Streets Sounds: Ross Garlow

Although junior bass major Ross Garlow studies jazz music in class, he is showing his guns to the folk world. A transfer student from the University of the Arts, Garlow has frequented Philadelphia music venues


Although junior bass major Ross Garlow studies jazz music in class, he is showing his guns to the folk world.

A transfer student from the University of the Arts, Garlow has frequented Philadelphia music venues including Raven Lounge and North Star Bar as a singer-songwriter. A multi instrumentalist, he started learning how to play guitar at the age of five. Since then, he’s learned how to play the guitar, bass, piano, trumpet and mandolin. His heavily jazz-influenced musical background created roots for him in the world of improv musicianship – what he prefers to call a “jam band.”

So, how does a guy go from writing bass lines to folk songs? In Garlow’s case, it all started with an assignment from a guitar teacher to go home and write a song using a technique he had learned in his lesson. Garlow returned to class with a song called, “Mama.” A handful of videos of Garlow performing the song are available on YouTube.

Garlow may have gotten his start in songwriting by a nudge from his teacher, but he took the initiative on his own when it came to planning his tour last summer.

Acting as his own manager, Garlow traveled the country for two-and-a-half weeks, making stops in Texas, North Carolina, South Carolina, Illinois, Wisconsin, Tennessee and Virginia – alone in his Jeep. Garlow stayed with friends when he could, but in his own words, “boondocked it” on free campgrounds when that was not an option.

Although Garlow is enjoying himself in his singer-songwriter endeavors, he seems to be staying true to his jazz roots, and hopes to one day teach bass at the college level.

The Temple News: Are your parents musically inclined?

Ross Garlow: My dad’s a big consumer. He’s been to more than 200 Grateful Dead shows, and just about anyone else you can think of. He’s the only Dead Head in the world that has a stack of CD’s and you will find classical music in there, you will find jazz in there, you will find blues in there, you will find surfer music in there, you will find European folk music in there. He is one of the few Dead Heads that can talk about anything. And my mom is from New Orleans. Her father was a jazz musician in New Orleans. And I look just like him, so I think I got a lot of it from him, too.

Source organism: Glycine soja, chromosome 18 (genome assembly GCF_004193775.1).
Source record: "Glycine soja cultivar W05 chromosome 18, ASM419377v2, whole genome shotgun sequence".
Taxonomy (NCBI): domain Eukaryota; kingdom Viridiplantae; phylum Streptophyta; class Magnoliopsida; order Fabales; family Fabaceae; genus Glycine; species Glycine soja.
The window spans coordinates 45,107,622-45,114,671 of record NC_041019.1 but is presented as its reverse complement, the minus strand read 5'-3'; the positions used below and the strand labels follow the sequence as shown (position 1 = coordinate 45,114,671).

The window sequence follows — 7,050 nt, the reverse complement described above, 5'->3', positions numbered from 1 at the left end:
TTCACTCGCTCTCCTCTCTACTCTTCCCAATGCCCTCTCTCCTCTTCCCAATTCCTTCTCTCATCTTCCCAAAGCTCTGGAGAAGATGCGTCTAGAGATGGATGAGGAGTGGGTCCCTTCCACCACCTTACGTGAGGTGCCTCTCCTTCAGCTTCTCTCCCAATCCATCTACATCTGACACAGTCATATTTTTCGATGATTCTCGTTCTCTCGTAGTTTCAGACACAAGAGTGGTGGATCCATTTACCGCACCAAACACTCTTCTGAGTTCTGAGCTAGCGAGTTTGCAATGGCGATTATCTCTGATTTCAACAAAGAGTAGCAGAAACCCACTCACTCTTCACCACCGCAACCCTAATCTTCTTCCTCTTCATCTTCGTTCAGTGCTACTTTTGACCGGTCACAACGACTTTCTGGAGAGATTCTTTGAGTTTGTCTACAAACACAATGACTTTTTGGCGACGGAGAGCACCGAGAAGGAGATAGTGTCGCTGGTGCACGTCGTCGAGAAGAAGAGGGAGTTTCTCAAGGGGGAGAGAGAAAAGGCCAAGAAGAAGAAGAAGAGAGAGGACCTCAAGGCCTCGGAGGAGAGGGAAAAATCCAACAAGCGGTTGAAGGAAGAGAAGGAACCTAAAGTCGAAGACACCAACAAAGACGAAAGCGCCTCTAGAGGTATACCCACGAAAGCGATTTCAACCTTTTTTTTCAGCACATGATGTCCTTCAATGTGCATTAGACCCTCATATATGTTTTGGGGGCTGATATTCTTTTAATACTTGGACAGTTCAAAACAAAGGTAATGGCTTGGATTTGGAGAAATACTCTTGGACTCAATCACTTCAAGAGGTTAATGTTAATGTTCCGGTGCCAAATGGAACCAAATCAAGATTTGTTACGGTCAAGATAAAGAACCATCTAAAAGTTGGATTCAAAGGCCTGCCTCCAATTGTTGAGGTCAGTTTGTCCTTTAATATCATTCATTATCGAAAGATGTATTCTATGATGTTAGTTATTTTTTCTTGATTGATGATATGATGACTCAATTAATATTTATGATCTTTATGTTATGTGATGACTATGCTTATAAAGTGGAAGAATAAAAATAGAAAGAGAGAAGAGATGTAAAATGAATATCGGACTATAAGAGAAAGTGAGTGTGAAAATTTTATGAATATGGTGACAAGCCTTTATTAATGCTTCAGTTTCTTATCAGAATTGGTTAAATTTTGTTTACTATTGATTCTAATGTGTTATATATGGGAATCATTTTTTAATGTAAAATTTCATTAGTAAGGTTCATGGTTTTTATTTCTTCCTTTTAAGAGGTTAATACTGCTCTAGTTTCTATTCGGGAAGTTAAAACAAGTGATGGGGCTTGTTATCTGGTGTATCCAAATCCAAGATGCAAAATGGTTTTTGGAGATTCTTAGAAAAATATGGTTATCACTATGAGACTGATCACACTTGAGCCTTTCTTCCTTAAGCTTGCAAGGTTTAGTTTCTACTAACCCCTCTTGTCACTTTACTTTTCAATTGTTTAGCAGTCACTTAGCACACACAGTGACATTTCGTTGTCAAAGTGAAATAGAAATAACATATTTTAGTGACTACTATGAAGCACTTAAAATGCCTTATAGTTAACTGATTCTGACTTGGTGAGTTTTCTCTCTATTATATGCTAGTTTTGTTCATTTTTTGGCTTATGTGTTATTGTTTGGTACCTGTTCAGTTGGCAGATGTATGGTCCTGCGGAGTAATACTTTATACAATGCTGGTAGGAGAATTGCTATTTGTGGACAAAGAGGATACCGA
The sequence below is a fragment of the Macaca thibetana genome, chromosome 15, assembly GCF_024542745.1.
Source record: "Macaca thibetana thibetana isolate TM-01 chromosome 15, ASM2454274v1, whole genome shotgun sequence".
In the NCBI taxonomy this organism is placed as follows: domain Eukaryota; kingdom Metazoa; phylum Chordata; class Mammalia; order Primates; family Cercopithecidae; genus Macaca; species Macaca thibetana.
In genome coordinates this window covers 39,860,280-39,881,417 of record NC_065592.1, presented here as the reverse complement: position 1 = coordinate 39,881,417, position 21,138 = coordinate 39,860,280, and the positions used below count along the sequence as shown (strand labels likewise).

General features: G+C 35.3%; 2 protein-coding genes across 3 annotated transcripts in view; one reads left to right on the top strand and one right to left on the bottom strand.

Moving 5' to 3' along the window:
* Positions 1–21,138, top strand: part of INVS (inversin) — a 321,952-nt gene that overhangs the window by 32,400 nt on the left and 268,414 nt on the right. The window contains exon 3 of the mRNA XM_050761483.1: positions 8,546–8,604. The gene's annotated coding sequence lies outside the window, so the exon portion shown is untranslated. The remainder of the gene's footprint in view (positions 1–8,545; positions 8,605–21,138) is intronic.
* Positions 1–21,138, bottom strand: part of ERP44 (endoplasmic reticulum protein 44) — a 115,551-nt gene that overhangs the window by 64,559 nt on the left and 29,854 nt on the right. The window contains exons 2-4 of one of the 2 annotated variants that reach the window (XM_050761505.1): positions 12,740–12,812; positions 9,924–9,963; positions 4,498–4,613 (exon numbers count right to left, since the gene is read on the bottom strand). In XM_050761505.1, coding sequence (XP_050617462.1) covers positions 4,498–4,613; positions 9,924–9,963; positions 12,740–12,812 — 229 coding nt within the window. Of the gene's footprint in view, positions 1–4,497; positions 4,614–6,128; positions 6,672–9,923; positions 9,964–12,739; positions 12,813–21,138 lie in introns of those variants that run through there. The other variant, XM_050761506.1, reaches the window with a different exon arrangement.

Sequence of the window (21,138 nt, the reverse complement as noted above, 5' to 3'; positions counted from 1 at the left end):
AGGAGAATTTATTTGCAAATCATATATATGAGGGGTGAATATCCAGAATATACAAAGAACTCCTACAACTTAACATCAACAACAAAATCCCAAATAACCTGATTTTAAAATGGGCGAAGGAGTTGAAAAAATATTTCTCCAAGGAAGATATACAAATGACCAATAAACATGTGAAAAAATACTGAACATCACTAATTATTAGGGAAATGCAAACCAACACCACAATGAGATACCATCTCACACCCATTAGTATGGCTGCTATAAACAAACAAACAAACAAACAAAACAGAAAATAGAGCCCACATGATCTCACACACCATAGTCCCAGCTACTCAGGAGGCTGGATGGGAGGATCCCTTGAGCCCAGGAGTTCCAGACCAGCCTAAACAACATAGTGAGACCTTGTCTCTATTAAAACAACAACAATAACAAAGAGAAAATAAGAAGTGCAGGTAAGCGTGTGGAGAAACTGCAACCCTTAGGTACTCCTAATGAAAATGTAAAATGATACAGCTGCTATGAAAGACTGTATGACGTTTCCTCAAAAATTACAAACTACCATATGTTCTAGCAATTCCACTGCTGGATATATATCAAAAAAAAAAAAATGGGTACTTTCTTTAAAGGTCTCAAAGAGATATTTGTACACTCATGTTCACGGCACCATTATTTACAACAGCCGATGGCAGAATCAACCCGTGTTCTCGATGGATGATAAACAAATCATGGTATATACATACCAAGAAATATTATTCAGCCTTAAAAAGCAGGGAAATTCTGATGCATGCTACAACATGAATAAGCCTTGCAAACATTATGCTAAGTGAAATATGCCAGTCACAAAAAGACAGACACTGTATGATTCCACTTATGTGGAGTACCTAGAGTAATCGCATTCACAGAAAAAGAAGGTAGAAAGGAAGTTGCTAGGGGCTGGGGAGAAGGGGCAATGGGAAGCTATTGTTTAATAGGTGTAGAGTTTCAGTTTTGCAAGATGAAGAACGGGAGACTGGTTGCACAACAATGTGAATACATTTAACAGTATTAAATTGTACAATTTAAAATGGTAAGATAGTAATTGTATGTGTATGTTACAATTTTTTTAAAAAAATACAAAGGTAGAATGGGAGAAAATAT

TTN: Have you always been a solo artist, or have you been in other bands before?

RG: I was in a whole bunch of bands growing up as a kid. In junior high, I started two bands. I was in a mix of a bad crowd and a good crowd. In the bad crowd, I was playing punk rock and heavy metal and hardcore music. In the good crowd, I was playing jazz and jam band music and rock music and subtler stuff like that. But the best band I was ever in was with a kid who actually goes to Temple, Bobby Jofred. We were in a band together called the Abington Limits.

TTN: Do the things you learn about jazz music at Temple ever overlap with your folk music?

RG: Sure, I take things that I learn in my jazz curriculum and take them to playing the guitar. I definitely take a lot from what I learn in the jazz world, especially the way I voice chords. I play a lot of chords that jazz musicians would play, not folk musicians, but I’m still playing folk music. A guy I got really into in high school was Keller Williams. He plays [what is] technically jam band music, but he doesn’t use chords your average folk guitar player uses. Going the next step further, that’s pretty important. And that’s what jazz is all about, going the next step further.

TTN: There’s a YouTube video of you covering “Signed, Sealed, Delivered.” What are some of your other favorite songs to cover?

RG: I like playing some things that people don’t see coming, something that comes from left field. Something like, “Insane in the Membrane” by Cypress Hill or “Just a Friend” by Biz Markie – I’ve got some alternate verses for that. And right after I play a song like that, like neo hip-hop, I’ll come in a play like a really dirty south bluegrass song.

TTN: Do you have any hidden talents?

RG: If it wasn’t going to be music, it would be cooking. I want to own a restaurant someday. I’m a super good cook. That is my passion besides music. I could be a guy on like a weird TV show eating the weirdest stuff that most people won’t eat and I’d enjoy every second of it. And if it wasn’t food, math. I’m really good at math. I’m a renaissance man. I snowboard, and I’m a really good fly fisherman. If I wanted to, I could move out of the city and back to the mountains and be a fly fisherman.

Jenelle Janci can be reached at

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